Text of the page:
By Steve Moran

One of the NIC spring 2024 panels was titled “Big Retail Healthcare Strategies and the Implications for the Senior Housing and Care Sector.” The panel was moderated by Anne Tumlinson, founder and CEO of ATI Advisory. She said this:

It feels like senior living is disrupting health care without knowing it.

This was one of those BOOM moments. I wrote it down, circled it, and then starred it.


Senior living continues to struggle with what it wants to be when it grows up.

  • Part of the health care system
  • Lux living
  • Cruise ship living
  • Something else …

And it’s complicated by the fact that we have this massive group of boomers who are living longer and who we hope will embrace senior living. We are pretty sure senior living will need to be different if that is going to happen, but we are not quite certain what different means.

It is further complicated because while we boomers (yep, I am one of them) are pretty sure we don’t want what is being offered, we don’t actually know what we do want.

And that all brings us back to the question of what senior living is.

Don’t Kid Yourself

It is hard to come to grips with, but senior living is closer to health care than all those other things or anything else (with active 55+, maybe being the exception). Mostly people choose senior living because they have either experienced physical or mental decline or are in anticipation of those declines that are an inevitable part of growing older.

It is all about easier access to those things that make life worth living, security, safety, and assistance with things like medication and other ADLs. It is about not having to prepare meals and about finding purpose and community, which becomes tougher as we age.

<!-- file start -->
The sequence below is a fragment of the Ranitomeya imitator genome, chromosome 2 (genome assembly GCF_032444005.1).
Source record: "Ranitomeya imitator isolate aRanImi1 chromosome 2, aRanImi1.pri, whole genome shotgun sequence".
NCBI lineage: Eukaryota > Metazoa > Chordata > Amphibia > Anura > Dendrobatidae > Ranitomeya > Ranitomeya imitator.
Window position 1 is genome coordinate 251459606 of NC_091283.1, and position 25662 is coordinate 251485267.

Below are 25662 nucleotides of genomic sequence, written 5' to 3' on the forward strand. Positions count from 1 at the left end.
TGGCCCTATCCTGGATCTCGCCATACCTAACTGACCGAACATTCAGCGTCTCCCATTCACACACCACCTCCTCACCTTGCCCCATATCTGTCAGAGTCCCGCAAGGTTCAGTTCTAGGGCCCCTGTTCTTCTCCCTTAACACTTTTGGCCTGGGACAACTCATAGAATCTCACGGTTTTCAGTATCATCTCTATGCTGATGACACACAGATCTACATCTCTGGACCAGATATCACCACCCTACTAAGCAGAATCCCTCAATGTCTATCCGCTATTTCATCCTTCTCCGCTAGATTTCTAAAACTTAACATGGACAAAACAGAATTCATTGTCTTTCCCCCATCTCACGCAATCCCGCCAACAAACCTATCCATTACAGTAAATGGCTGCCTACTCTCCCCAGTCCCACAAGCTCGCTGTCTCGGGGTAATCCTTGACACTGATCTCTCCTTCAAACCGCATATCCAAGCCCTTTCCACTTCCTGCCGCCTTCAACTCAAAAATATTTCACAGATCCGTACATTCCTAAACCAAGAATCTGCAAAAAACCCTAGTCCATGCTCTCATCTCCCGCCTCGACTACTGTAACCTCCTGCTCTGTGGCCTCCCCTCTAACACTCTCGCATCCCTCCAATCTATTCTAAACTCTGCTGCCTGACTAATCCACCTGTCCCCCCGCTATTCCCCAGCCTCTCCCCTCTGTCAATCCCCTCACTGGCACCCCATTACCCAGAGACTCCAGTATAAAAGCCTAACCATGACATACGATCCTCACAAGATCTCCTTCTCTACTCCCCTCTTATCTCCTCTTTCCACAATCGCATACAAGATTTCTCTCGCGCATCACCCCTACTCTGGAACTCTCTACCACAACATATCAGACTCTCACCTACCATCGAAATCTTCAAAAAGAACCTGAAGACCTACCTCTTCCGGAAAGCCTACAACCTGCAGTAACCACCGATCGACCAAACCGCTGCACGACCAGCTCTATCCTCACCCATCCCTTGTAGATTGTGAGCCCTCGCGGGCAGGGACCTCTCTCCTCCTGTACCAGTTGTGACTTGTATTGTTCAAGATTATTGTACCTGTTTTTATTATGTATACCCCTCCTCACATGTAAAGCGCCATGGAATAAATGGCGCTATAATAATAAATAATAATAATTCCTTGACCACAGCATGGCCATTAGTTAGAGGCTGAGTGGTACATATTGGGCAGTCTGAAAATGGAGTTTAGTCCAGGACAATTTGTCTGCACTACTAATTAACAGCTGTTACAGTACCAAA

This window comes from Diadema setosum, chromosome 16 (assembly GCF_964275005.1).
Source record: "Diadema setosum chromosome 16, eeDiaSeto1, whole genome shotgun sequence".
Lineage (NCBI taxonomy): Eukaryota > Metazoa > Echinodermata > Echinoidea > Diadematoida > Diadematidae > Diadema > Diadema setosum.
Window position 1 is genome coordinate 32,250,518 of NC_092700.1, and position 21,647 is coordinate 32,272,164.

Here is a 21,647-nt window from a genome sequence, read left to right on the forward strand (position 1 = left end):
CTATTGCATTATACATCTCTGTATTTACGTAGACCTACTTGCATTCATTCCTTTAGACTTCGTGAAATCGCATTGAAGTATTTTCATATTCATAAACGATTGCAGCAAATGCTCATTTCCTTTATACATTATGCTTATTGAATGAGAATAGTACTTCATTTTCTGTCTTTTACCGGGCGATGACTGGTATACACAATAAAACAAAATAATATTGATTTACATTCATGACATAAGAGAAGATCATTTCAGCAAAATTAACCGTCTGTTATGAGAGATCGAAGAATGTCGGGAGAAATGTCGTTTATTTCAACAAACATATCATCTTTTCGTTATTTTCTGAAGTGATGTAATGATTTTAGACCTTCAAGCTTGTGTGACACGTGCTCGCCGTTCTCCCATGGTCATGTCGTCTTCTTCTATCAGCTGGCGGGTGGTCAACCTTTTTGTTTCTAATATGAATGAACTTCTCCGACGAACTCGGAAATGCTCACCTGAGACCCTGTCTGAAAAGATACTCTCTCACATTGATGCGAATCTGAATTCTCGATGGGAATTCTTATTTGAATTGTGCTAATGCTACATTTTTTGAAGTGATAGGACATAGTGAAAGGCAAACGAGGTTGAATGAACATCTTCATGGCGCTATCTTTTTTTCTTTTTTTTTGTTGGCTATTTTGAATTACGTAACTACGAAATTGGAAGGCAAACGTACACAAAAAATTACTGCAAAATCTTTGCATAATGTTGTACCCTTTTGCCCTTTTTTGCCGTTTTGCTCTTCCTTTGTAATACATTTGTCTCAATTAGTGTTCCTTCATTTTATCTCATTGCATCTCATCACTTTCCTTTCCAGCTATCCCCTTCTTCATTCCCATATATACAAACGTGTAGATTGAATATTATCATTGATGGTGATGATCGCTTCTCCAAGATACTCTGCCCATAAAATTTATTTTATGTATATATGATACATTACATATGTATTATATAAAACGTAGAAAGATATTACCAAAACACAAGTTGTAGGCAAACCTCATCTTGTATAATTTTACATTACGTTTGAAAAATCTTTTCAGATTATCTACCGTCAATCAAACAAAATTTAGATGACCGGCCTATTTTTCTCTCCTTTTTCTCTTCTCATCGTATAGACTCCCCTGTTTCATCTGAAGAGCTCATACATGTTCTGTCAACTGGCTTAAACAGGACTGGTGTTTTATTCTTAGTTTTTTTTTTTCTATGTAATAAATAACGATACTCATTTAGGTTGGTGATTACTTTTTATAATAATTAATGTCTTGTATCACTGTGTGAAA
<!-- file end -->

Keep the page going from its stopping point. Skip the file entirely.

All of that tilts in favor of the health care side of the equation.

Massive Health Care Challenges

Then we layer on massive chaos in the health care system. At a time when the aging populations needs more access, there is simply not enough capacity.

  • There are not enough hospital beds, and building more is tough.
  • Hospital stays are expensive.
  • Nursing home stays are expensive, and everyone hates them.
  • The system is designed to serve the system and not the patients or even the individual providers.
  • The primary goal of the system is to reduce costs, not to provide care.

Senior Living Is the Answer

Senior living is the answer to many of the health care system problems:

  • We know and touch residents every single day.
  • We provide a much higher quality of life for residents than hospitals or nursing homes can ever provide.
  • We are less expensive than either nursing homes or hospitals.
  • We are getting a lot better at tracking resident health and reporting it.
  • While not perfect at it, we are a million times better at wellness than are either hospitals or nursing homes.
  • Older people living in senior living (when it is done right) are having fewer hospital visits and fewer hospital days than older people at home.

We are getting there. The discussions are beginning to happen where hospital systems will figure out we can save them buckets of money and make their system members happier. This becomes the big opportunity for the middle market.